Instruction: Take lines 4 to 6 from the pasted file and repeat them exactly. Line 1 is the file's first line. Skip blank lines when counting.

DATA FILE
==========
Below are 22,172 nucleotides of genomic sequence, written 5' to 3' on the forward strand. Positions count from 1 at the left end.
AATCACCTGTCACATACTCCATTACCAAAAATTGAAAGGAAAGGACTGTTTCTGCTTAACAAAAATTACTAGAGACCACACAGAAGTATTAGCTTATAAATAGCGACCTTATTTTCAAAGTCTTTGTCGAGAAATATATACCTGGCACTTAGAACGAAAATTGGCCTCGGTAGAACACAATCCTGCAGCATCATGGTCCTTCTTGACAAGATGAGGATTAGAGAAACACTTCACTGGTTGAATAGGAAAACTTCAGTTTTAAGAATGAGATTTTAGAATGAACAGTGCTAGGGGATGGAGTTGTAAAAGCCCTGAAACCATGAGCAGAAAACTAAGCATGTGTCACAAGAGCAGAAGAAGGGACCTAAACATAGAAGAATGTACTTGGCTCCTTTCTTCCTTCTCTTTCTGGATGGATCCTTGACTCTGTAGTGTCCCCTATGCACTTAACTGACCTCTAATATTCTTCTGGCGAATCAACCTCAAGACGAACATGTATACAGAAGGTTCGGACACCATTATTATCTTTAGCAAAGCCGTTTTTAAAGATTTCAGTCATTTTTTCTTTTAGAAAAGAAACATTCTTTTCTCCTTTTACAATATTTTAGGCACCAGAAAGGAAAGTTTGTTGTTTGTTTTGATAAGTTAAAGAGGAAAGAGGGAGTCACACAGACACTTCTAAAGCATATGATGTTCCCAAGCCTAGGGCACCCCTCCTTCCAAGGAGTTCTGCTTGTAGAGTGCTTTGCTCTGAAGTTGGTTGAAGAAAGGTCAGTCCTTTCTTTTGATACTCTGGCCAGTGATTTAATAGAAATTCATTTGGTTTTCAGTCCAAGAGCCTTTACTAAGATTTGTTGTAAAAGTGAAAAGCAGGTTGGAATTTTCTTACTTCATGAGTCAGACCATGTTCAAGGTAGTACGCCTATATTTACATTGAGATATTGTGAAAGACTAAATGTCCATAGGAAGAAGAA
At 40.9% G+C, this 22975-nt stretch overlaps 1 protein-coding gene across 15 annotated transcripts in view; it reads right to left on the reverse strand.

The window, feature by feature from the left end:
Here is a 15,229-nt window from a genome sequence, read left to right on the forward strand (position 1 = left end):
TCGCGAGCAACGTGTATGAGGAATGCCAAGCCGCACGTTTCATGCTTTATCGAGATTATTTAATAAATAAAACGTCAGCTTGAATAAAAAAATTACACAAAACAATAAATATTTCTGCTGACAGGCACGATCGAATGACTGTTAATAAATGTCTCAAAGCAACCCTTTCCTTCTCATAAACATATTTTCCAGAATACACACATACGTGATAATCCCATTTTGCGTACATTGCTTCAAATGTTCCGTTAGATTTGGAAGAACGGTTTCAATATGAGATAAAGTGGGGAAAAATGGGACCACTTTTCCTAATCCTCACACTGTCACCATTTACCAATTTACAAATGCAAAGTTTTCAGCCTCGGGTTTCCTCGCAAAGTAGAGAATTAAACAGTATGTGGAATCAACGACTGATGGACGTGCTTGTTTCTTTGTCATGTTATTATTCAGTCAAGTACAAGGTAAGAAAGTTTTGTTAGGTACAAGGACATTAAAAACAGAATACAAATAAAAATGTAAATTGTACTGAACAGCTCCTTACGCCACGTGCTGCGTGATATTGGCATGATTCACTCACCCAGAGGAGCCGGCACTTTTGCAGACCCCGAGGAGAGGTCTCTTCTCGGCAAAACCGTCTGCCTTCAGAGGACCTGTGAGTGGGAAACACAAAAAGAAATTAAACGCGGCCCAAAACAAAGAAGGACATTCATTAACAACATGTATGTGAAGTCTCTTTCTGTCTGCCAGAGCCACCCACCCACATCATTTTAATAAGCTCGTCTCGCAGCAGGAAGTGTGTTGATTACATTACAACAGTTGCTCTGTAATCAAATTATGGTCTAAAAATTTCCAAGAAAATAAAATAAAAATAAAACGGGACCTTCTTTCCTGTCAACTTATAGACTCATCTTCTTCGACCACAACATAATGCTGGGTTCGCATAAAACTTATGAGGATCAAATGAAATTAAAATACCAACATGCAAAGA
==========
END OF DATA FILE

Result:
The window, feature by feature from the left end:
Here is a 15,229-nt window from a genome sequence, read left to right on the forward strand (position 1 = left end):
TCGCGAGCAACGTGTATGAGGAATGCCAAGCCGCACGTTTCATGCTTTATCGAGATTATTTAATAAATAAAACGTCAGCTTGAATAAAAAAATTACACAAAACAATAAATATTTCTGCTGACAGGCACGATCGAATGACTGTTAATAAATGTCTCAAAGCAACCCTTTCCTTCTCATAAACATATTTTCCAGAATACACACATACGTGATAATCCCATTTTGCGTACATTGCTTCAAATGTTCCGTTAGATTTGGAAGAACGGTTTCAATATGAGATAAAGTGGGGAAAAATGGGACCACTTTTCCTAATCCTCACACTGTCACCATTTACCAATTTACAAATGCAAAGTTTTCAGCCTCGGGTTTCCTCGCAAAGTAGAGAATTAAACAGTATGTGGAATCAACGACTGATGGACGTGCTTGTTTCTTTGTCATGTTATTATTCAGTCAAGTACAAGGTAAGAAAGTTTTGTTAGGTACAAGGACATTAAAAACAGAATACAAATAAAAATGTAAATTGTACTGAACAGCTCCTTACGCCACGTGCTGCGTGATATTGGCATGATTCACTCACCCAGAGGAGCCGGCACTTTTGCAGACCCCGAGGAGAGGTCTCTTCTCGGCAAAACCGTCTGCCTTCAGAGGACCTGTGAGTGGGAAACACAAAAAGAAATTAAACGCGGCCCAAAACAAAGAAGGACATTCATTAACAACATGTATGTGAAGTCTCTTTCTGTCTGCCAGAGCCACCCACCCACATCATTTTAATAAGCTCGTCTCGCAGCAGGAAGTGTGTTGATTACATTACAACAGTTGCTCTGTAATCAAATTATGGTCTAAAAATTTCCAAGAAAATAAAATAAAAATAAAACGGGACCTTCTTTCCTGTCAACTTATAGACTCATCTTCTTCGACCACAACATAATGCTGGGTTCGCATAAAACTTATGAGGATCAAATGAAATTAAAATACCAACATGCAAAGA